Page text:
Quartz cementation inhibited by crestal oil charge; Miller deep water sandstone, UK North Sea

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doi: 10.1180/000985500546585
Authors:Marchand, A. M. E.; Haszeldine, R. S.; Macaulay, C. I.; Swennen, R.; Fallick, A. E.
Author Affiliations:Primary:
Katholieke Universiteit Leuven, Fysico-Chemische Geologie, Heverlee, Belgium
University of Edinburgh, United Kingdom
Scottish Universities Research and Reactor Centre, United Kingdom
Volume Title:Mineral diagenesis and reservoir quality, the way forward
Volume Authors:Bain, D. C., editor; Hall, P. L.; Shaw, H. F.; Spears, D. A.
Source:Clay Minerals, 35(1), p.201-210; Sixth Cambridge conference on Mineral diagenesis and reservoir quality, the way forward, Cambridge, United Kingdom, March 26-27, 1998, edited by D. C. Bain, P. L. Hall, H. F. Shaw and D. A. Spears. Publisher: Mineralogical Society, London, United Kingdom. ISSN: 0009-8558
Publication Date:2000
Note:In English. 32 refs.; illus., incl. 1 table
Summary:In the Miller Field, diagenetic quartz abundance, isotopic compositions and salinities of quartz-cementing fluids display a distinct pattern which is related to the structural depth of the reservoir sandstones. Quartz cement volumes increase from the crest of the field (average 6.0±1.5%) towards the flanks of the field (average 13.2±2.1%) and directly reduce reservoir porosity. By integrating petrographic observations with results of fluid inclusion measurements and O isotope analyses of diagenetic quartz, the pattern of quartz cementation is seen to be related to the reservoir filling history. Oil filled the crest of the reservoir first and prevented extensive quartz cementation. At greater depth in the reservoir oil zone, quartz overgrowths continued to precipitate until inhibited by the developing oil column. Oxygen isotope compositions of diagenetic quartz imply that quartz cement continued to precipitate in the water zone of the reservoir up to the present day.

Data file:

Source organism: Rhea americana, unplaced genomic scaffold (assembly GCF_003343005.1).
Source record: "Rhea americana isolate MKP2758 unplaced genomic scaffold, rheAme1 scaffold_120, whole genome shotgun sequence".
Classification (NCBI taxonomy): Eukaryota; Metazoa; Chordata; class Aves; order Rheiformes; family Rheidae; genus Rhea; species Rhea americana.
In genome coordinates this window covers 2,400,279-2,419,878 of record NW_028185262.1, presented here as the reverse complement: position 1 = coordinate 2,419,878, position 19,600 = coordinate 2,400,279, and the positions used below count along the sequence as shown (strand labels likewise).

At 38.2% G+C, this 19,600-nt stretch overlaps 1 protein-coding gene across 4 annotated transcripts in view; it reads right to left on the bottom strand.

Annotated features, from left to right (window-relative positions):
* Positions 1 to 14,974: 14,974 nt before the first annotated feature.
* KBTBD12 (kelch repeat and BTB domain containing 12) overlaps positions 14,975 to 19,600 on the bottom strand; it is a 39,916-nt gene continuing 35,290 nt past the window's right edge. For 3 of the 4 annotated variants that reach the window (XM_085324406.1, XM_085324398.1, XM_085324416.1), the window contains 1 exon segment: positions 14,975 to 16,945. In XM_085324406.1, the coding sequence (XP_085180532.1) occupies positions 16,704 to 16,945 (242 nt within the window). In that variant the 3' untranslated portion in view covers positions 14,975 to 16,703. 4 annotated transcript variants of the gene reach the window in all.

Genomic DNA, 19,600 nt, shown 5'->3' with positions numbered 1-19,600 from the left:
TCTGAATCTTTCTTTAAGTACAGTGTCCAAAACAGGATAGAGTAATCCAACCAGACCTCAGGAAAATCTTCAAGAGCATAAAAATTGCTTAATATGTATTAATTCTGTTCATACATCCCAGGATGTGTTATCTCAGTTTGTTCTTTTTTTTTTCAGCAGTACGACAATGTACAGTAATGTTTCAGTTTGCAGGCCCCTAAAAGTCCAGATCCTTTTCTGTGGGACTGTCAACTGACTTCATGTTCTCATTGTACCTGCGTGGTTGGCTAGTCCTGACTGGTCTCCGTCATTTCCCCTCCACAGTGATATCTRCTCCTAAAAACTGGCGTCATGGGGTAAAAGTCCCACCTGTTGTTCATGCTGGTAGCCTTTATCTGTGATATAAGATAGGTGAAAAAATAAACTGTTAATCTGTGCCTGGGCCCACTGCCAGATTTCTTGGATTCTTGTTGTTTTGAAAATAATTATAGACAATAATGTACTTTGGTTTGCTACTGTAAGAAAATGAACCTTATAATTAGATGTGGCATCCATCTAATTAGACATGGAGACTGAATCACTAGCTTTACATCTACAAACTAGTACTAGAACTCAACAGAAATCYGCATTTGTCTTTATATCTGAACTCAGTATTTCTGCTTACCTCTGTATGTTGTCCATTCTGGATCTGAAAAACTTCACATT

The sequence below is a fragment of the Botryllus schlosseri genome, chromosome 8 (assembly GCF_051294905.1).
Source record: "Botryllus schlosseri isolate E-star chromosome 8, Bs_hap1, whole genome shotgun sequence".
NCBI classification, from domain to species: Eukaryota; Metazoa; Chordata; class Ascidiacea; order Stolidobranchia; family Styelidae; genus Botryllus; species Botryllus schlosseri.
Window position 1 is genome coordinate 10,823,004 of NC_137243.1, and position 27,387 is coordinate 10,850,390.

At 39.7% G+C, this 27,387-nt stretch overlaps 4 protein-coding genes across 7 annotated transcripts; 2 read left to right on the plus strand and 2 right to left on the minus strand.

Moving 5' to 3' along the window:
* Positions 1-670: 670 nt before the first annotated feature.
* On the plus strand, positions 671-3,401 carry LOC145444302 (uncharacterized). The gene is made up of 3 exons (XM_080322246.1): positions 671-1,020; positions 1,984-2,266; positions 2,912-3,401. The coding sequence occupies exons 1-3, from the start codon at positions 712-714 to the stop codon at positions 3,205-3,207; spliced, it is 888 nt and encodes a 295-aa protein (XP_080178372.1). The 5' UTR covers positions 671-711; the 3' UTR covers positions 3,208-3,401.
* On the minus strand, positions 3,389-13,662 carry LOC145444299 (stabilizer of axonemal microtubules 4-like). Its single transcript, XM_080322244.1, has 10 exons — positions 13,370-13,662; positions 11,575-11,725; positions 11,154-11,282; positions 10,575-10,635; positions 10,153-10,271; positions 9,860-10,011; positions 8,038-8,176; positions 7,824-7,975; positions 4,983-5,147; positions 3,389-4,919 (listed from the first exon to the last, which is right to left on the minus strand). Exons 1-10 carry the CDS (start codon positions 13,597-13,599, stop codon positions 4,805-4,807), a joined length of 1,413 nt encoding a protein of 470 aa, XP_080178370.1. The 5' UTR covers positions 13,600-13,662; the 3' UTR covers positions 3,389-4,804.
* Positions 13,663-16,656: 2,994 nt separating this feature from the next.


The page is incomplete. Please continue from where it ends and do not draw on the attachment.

Sections:Clay minerals
Subsections:Petrology; weathering; soils
Subjects:Cementation; Clastic rocks; Deep-water environment; Diagenesis; Framework silicates; Offshore; Petroleum; Petroleum exploration; Quartz; Reservoir rocks; Sandstone; Sedimentary rocks; Silica minerals; Silicates; Atlantic Ocean; Europe; North Atlantic; North Sea; United Kingdom; Western Europe; Miller Field
Abstract Numbers:01M/125
Record ID:2000057294
Copyright Information:GeoRef, Copyright 2019 American Geosciences Institute.
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